70 Confinement Controlling the product that has already been released from its container Function Minimizes the amount of contact the product makes with people, property, and the environment Tactics Absorption Adsorption Blanketing/covering Dam, dike, diversion, and retention Vapor suppression

71 Leak Control/Containment Tactics Patching/plugging Overpacking Product transfer Crimping Valve actuation Vacuuming Pressure isolation and reduction Solidification

72 Hazards Encountered Due to Skin Contact with Hazardous Materials Chemical burns Allergic reactions Rashes Absorption of toxic materials into the body

73 Types of PPE Used at Haz-Mat Incidents Structural fire- fighting protective clothing High-temperature protective clothing Chemical-protective clothing Liquid-splash protective clothing Vapor-protective clothing

74 Chemical Protective Clothing

75 EPA Classification System Level A Level B Level C Level D These levels are also recognized by NIOSH, OSHA, and USCG.

76 EPA Level A Ensemble Components Vapor protective suit Pressure-demand, full-face SCBA Inner chemical-resistant gloves Chemical-resistant safety boots Two-way radio communication Cooling system (optional) Hard hat (optional) Outer gloves (optional)

77 Components SCBA required with a splash protective garment Vapor protection not required Chemical protective gloves may not be attached to the suit EPA Level B Ensemble

78 EPA Level C Ensemble Components Support Function Protective Garment Full-facepiece, air-purifying, canister- equipped respirator Chemical-resistant gloves and safety boots Two-way communications system Hard hat Faceshield (optional) Escape SCBA (optional)

79 Components Ordinary work clothing Minimal Skin Protection Requires no respiratory protection Level D protection is not adequate for first responders EPA Level D Ensemble

80 Types of Respiratory Protection Atmosphere-supplying respirators Closed-circuit SCBA Open-circuit SCBA Supplied-air respirators (SARs) Air-purifying respirators (APRs) Particulate removing Vapor and gas removing Combination particulate and vapor-and-gas removing

81 Contamination Terms Exposure The process by which people, animals, the environment, and equipment are subjected to or actually come in contact with a hazardous material Hazard The harm that can be done by a material

82 Types of Contamination Primary The direct transfer of a hazardous material to persons, equipment, and the environment Occurs in the hot zone because of direct contact with a hazardous material

83 Types of Contamination Secondary The contamination of people, of equipment, or the environment outside the hot zone The contaminant is carried from the hot zone by personnels clothing or tools, air currents, and runoff water. If personnel are not decontaminated before leaving the hot zone, they can contaminate whomever and whatever they touch thereafter.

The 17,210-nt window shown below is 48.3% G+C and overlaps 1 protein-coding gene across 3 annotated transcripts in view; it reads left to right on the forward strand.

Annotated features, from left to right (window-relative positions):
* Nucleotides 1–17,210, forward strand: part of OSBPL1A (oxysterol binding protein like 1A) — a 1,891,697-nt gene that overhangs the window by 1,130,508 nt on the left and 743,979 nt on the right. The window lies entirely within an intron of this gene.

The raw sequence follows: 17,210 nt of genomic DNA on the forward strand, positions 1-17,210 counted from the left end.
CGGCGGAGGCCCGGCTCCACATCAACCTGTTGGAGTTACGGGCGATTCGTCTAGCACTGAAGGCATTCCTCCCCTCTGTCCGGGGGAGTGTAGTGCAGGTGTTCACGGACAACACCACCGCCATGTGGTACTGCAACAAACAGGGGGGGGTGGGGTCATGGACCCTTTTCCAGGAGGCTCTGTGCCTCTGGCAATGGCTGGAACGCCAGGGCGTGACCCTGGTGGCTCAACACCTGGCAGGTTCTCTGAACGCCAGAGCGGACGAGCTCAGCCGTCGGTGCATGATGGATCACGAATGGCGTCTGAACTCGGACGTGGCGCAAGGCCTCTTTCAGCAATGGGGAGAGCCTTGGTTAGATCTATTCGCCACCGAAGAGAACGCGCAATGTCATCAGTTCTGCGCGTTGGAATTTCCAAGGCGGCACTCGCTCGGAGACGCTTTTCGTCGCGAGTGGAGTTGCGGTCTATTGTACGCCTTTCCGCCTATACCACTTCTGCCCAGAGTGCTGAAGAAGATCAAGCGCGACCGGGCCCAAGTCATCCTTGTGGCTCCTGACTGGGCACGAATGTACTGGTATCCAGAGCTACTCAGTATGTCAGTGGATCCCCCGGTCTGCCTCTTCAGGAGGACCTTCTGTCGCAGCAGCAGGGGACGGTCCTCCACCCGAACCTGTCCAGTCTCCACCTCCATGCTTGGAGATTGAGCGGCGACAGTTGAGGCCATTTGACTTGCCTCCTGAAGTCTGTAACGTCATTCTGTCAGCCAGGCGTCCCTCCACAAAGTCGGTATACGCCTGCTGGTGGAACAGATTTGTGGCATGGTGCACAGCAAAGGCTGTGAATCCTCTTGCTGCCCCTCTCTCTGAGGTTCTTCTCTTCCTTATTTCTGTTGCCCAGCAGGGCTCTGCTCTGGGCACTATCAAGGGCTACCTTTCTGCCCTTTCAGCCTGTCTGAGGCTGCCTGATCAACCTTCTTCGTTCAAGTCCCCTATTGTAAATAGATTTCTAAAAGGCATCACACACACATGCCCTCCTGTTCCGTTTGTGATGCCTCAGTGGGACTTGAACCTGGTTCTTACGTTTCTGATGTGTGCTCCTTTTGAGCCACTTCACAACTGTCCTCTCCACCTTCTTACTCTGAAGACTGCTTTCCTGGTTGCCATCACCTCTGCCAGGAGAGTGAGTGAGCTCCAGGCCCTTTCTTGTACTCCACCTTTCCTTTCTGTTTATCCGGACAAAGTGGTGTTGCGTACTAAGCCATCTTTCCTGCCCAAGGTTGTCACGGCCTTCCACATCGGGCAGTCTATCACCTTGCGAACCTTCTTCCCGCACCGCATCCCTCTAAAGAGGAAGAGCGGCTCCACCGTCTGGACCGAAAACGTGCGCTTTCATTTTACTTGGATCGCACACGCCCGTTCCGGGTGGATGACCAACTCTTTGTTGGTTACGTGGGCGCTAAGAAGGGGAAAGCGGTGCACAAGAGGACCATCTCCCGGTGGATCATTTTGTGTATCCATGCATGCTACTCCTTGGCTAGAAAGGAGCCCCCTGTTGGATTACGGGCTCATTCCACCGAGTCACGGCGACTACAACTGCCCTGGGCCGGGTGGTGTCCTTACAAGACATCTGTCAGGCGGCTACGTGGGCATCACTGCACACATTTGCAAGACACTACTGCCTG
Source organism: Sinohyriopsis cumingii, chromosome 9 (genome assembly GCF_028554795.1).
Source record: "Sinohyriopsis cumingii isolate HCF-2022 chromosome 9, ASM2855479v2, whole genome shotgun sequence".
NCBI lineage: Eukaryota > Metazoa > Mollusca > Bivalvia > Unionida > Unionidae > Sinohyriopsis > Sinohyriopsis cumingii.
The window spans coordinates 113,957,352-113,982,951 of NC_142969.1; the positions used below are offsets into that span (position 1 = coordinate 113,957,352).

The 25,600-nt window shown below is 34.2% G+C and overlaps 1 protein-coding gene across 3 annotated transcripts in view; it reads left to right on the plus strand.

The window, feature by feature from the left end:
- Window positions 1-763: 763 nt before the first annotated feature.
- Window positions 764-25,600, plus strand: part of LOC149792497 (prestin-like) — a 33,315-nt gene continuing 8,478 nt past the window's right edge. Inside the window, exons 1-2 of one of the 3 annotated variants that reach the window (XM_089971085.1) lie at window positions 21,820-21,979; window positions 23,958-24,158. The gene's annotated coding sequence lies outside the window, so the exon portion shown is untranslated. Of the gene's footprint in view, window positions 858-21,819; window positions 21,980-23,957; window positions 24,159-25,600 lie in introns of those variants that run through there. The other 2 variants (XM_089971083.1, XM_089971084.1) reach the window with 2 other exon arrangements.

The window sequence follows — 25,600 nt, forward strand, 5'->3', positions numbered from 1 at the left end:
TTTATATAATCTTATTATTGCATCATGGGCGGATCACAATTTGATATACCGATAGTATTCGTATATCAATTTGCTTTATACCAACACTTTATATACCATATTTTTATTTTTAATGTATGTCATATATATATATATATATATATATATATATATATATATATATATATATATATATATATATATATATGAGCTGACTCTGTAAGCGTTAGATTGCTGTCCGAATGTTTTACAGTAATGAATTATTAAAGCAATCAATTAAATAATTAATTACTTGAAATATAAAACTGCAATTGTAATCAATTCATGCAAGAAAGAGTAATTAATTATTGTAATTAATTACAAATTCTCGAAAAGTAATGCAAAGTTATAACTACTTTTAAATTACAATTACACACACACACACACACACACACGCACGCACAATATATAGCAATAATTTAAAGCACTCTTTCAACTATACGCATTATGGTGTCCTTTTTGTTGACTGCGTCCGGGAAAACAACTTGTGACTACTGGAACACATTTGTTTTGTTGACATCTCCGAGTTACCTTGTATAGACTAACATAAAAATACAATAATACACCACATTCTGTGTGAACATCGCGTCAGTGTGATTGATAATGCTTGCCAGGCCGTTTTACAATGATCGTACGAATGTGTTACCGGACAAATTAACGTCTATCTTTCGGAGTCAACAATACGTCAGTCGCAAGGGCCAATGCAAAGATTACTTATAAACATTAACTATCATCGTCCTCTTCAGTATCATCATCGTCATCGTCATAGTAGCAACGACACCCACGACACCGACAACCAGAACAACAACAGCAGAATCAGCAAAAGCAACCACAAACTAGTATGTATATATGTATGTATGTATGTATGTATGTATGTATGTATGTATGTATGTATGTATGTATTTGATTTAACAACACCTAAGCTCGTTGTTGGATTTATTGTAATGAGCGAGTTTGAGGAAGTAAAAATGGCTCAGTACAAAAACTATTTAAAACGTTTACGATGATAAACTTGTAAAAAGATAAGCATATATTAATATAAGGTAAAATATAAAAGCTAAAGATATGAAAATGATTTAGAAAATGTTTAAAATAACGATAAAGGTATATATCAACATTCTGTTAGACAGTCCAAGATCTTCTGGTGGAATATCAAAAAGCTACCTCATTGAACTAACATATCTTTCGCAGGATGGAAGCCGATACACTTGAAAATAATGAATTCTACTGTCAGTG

84 Contamination Terms Contamination The process of transferring a hazardous material from its source to people, animals, the environment, or equipment Decontamination The process of removing hazardous materials to prevent the spread of contaminants beyond a specific area and reduce the level of contamination to levels that are no longer harmful Is performed when a victim, responder, animal, or equipment leaves the hot zone

85 Criminal and Terrorist Incident Response Essentially the same as other haz mat incidents Law enforcement Must be notified Must be included Responsible for evidence collection

86 Elements of Terrorism Terrorist activities are illegal and involve the use of force. Actions intend to intimidate or coerce. Actions are committed in support of political or social objectives.

87 Categories of Terrorist Incidents B iological B iological N uclear N uclear I ncendiary I ncendiary C hemical C hemical E xplosive E xplosive

88 SLUDGEM The acronym SLUDGEM is used to remember chemical agent health problems: Salivation (drooling) Lacrimation (tearing) Urination Defecation Gastrointestinal upset/aggravation (cramping) Emesis (vomiting) Miosis (pinpointed pupils) or Muscular twitching/spasms

89 2008 ERG pages Criminal/Terrorist use of Chemical/Biological/Radiological Agents Can be found in the case of a terrorist incident

90 Guidelines for Preserving Evidence Remember and document when something was touched or moved Minimize the number of people working in the area, if possible Leave fatalities and their surroundings undisturbed Identify witnesses, victims, and the presence of evidence

91 Guidelines for Preserving Evidence Preserve potentially transient physical evidence Follow departmental procedures for establishing chain of custody, documentation, and security measures to store crime scene evidence

92 Sources Hildebrand, Noll, Yvorra, Hazardous Materials:Managing the Incident 3 rd. Edition, Redhat Publishing Company, Inc., copyright 2005 Copley, Terry, Hazardous Materials For First Responders 3 rd. Edition, Board of Regents, OSU, copyright Emergency Response Guidebook